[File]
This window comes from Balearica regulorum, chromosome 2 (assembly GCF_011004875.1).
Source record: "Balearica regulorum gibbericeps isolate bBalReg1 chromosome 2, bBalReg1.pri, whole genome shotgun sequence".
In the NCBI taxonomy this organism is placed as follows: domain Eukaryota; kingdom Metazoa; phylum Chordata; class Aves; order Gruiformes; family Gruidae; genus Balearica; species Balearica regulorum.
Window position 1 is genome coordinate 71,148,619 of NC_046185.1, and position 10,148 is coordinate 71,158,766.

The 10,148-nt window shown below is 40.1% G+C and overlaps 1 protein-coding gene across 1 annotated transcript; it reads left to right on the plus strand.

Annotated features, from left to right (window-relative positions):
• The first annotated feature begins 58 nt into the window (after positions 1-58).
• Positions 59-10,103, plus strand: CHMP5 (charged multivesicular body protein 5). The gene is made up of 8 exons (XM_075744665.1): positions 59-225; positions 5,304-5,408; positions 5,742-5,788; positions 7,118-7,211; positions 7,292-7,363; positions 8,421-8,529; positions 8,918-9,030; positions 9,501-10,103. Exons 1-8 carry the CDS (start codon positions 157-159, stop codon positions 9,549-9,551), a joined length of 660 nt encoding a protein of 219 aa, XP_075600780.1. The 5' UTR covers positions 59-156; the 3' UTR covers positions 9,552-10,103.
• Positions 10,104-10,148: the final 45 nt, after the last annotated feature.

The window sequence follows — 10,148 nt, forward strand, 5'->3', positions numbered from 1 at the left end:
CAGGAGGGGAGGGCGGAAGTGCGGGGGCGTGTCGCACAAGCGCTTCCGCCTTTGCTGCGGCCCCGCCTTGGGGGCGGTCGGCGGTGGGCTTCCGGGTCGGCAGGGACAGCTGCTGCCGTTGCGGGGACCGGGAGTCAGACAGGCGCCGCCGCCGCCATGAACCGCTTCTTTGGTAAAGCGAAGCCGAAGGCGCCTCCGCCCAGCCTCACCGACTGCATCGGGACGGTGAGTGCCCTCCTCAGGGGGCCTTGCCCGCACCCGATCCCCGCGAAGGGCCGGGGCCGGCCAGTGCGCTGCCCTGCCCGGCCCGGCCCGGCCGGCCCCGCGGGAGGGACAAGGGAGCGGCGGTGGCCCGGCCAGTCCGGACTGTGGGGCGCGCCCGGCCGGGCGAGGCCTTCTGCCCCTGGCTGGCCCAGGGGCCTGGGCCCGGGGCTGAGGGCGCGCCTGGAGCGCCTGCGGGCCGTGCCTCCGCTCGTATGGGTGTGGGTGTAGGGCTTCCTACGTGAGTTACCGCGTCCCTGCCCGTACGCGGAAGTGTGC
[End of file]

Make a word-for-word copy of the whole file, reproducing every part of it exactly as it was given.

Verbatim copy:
This window comes from Balearica regulorum, chromosome 2 (assembly GCF_011004875.1).
Source record: "Balearica regulorum gibbericeps isolate bBalReg1 chromosome 2, bBalReg1.pri, whole genome shotgun sequence".
In the NCBI taxonomy this organism is placed as follows: domain Eukaryota; kingdom Metazoa; phylum Chordata; class Aves; order Gruiformes; family Gruidae; genus Balearica; species Balearica regulorum.
Window position 1 is genome coordinate 71,148,619 of NC_046185.1, and position 10,148 is coordinate 71,158,766.

The 10,148-nt window shown below is 40.1% G+C and overlaps 1 protein-coding gene across 1 annotated transcript; it reads left to right on the plus strand.

Annotated features, from left to right (window-relative positions):
• The first annotated feature begins 58 nt into the window (after positions 1-58).
• Positions 59-10,103, plus strand: CHMP5 (charged multivesicular body protein 5). The gene is made up of 8 exons (XM_075744665.1): positions 59-225; positions 5,304-5,408; positions 5,742-5,788; positions 7,118-7,211; positions 7,292-7,363; positions 8,421-8,529; positions 8,918-9,030; positions 9,501-10,103. Exons 1-8 carry the CDS (start codon positions 157-159, stop codon positions 9,549-9,551), a joined length of 660 nt encoding a protein of 219 aa, XP_075600780.1. The 5' UTR covers positions 59-156; the 3' UTR covers positions 9,552-10,103.
• Positions 10,104-10,148: the final 45 nt, after the last annotated feature.

The window sequence follows — 10,148 nt, forward strand, 5'->3', positions numbered from 1 at the left end:
CAGGAGGGGAGGGCGGAAGTGCGGGGGCGTGTCGCACAAGCGCTTCCGCCTTTGCTGCGGCCCCGCCTTGGGGGCGGTCGGCGGTGGGCTTCCGGGTCGGCAGGGACAGCTGCTGCCGTTGCGGGGACCGGGAGTCAGACAGGCGCCGCCGCCGCCATGAACCGCTTCTTTGGTAAAGCGAAGCCGAAGGCGCCTCCGCCCAGCCTCACCGACTGCATCGGGACGGTGAGTGCCCTCCTCAGGGGGCCTTGCCCGCACCCGATCCCCGCGAAGGGCCGGGGCCGGCCAGTGCGCTGCCCTGCCCGGCCCGGCCCGGCCGGCCCCGCGGGAGGGACAAGGGAGCGGCGGTGGCCCGGCCAGTCCGGACTGTGGGGCGCGCCCGGCCGGGCGAGGCCTTCTGCCCCTGGCTGGCCCAGGGGCCTGGGCCCGGGGCTGAGGGCGCGCCTGGAGCGCCTGCGGGCCGTGCCTCCGCTCGTATGGGTGTGGGTGTAGGGCTTCCTACGTGAGTTACCGCGTCCCTGCCCGTACGCGGAAGTGTGC